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Will the children ever leave home? Helping your children onto the property ladder

19 April 2016

Jenny Tozer, Partner

The perennial question from many of our clients over the last few years has been "How do we best help our children to get onto the housing ladder?” This has been especially true for London based families who are well aware that affordability is at an all time low, access to low cost funding and fairly priced mortgages are restricted and the recently announced Help to Buy Schemes still require a significant deposit. The new Lifetime ISA will provide a tax effective savings "wrapper" but again, even saving the maximum of £4,000 pa (£5,000 gross) will take years to build up a deposit for a Help to Buy Scheme.

More recently, the additional 3% Stamp Duty Land Tax (SDLT) for second homes, makes a wholly parent-owned purchase of a property less attractive. Rental income will also no longer attract relief at your marginal rate of income tax.

Residential property has traditionally provided an excellent means of diversification of financial assets.

As an asset class, it exhibits a low correlation to equities, fixed interest and cash - diversification can therefore reduce the weighted average risk of a portfolio. Traditionally this asset class shows a low level of volatility, combined with relatively high total returns. Property provides a reasonable hedge against inflation, and it is also a tangible, well understood and utilised asset class. Unlike other asset classes, however, it is less liquid and has a high level of fractional costs (stamp duty, agent fees, legal and mortgage fees etc).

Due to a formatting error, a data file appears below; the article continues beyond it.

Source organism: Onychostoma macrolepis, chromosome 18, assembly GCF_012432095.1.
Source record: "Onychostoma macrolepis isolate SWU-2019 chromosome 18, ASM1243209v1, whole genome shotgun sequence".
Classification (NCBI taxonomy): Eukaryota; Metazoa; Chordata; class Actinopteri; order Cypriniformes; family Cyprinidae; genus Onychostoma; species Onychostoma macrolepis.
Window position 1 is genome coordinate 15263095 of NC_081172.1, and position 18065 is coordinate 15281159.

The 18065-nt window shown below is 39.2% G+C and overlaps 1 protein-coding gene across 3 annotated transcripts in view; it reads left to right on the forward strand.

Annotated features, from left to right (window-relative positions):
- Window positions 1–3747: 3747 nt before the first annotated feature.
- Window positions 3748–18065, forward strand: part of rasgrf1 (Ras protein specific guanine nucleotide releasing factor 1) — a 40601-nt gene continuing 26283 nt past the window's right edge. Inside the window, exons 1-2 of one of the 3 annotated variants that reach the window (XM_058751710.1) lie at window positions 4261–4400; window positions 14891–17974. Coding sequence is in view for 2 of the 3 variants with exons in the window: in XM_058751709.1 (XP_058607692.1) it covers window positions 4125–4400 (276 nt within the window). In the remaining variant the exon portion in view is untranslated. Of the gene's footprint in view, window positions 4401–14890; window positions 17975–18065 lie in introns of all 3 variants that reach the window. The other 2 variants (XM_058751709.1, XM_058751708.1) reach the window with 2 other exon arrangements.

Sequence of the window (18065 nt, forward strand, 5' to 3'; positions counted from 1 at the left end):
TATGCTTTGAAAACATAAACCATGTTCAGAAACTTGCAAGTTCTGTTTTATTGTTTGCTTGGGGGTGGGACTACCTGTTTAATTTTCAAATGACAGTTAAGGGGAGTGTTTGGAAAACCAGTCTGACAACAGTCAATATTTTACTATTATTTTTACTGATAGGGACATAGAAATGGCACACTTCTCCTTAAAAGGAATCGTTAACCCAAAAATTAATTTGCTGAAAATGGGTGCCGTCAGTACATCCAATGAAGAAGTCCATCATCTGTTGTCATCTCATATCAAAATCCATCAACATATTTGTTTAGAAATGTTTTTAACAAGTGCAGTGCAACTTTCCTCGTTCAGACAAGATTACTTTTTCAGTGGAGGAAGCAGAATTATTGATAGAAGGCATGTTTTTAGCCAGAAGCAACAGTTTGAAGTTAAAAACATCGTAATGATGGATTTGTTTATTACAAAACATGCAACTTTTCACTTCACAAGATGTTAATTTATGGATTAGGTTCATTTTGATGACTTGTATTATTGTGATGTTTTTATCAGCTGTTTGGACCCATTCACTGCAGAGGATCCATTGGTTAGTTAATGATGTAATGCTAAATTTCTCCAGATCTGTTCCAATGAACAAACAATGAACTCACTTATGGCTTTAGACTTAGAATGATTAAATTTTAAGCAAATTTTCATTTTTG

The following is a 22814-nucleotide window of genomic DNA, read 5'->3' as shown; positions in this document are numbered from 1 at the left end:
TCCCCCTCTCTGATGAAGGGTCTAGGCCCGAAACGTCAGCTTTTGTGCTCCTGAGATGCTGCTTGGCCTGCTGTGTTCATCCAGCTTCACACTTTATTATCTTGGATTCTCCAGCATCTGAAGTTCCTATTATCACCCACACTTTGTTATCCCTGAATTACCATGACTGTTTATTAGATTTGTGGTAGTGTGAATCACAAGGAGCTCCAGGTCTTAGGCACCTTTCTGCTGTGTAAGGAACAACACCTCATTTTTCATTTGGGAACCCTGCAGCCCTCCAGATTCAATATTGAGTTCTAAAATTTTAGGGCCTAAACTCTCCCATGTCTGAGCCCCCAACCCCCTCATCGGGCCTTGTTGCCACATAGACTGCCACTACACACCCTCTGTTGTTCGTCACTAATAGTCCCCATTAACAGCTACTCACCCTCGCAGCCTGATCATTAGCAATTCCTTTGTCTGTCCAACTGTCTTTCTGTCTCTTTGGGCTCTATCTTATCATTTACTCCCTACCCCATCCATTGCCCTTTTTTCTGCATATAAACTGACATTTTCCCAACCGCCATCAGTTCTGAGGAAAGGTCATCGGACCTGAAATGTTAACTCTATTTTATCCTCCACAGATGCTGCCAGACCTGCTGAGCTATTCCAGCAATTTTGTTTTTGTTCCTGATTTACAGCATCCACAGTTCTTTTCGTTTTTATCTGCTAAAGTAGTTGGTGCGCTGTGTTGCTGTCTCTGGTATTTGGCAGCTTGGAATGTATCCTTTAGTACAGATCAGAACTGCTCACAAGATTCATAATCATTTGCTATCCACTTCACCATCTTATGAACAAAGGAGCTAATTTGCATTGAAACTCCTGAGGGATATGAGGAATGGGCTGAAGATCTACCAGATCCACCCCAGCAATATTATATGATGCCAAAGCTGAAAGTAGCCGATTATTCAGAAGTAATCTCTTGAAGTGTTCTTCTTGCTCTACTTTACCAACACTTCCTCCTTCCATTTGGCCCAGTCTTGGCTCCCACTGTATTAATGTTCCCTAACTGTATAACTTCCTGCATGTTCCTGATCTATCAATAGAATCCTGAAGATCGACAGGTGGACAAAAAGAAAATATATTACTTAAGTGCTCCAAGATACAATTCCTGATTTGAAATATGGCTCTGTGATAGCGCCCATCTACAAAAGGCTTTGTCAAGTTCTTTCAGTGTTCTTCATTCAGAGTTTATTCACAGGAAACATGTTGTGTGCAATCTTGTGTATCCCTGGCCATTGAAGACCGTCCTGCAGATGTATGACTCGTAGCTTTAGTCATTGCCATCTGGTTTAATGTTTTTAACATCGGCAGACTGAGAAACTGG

Parents are often keen to help, but don't know how to structure either a gift or loan for a property purchase. Many are now acting not only as guarantor for the loan but are joint mortgage holders. In some cases this is the only way that new entrants to the job market can access mortgages. As joint mortgage applicants, affordability criteria such as net disposable income, cash flow and budget ratios are applied jointly to parents and their children. Banks have recently requested financial statements of up to 5 years, showing levels of expenditure, post tax income and variability of expenditure (i.e. how often an account is in overdraft). Moreover, many of the criteria test affordability ratios with interest rates at 5%, more than double current two year fixed deals. Such strict lending criteria are one of the reasons why portfolio based lending (on loan to value ratios of 60/70%) is becoming increasingly attractive. It is a simple, accessible and cost effective alternative means of funding gifting for residential housing deposits.

If you lend or gift the deposit, there are also issues of structure and control. What happens to your gift if your child marries and later divorces? How do you protect "your" deposit?

The last few Chancellors have levied a series of additional taxes that make holding property in an "envelope" or structure for control purposes, financially unattractive. For a residential purchase within a company, clients can be charged up to 15% stamp duty for Annual Tax on Enveloped Dwellings(ATED). A gift into a trust will attract an immediate 20% charge to Inheritance Tax (IHT) and an additional 6% charge to IHT every 10 years. Partnership structures are considered tax opaque - that is, tax is payable by those in control, and such structures can also trigger unintended income tax and additional stamp duty charges.

Thus control and gifting are not great partners. Control comes at the expense of simplicity and, potentially, tax efficiency.

Any gift must be unconditional and without reservation. The most effective means of reducing IHT is to simply gift and hopefully live for longer than the next seven years. Parents do need to think carefully about their ability to afford such gifts, given their own (and possibly unforeseen) financial requirements.

One thing is for sure, the forecast demand for residential property far outstrips the planned supply across most large cities in the UK. As people are living longer, and tend to do so in their homes, investment in residential property will continue to be an attractive long term asset class - a key reason to help your children if you can afford to do so.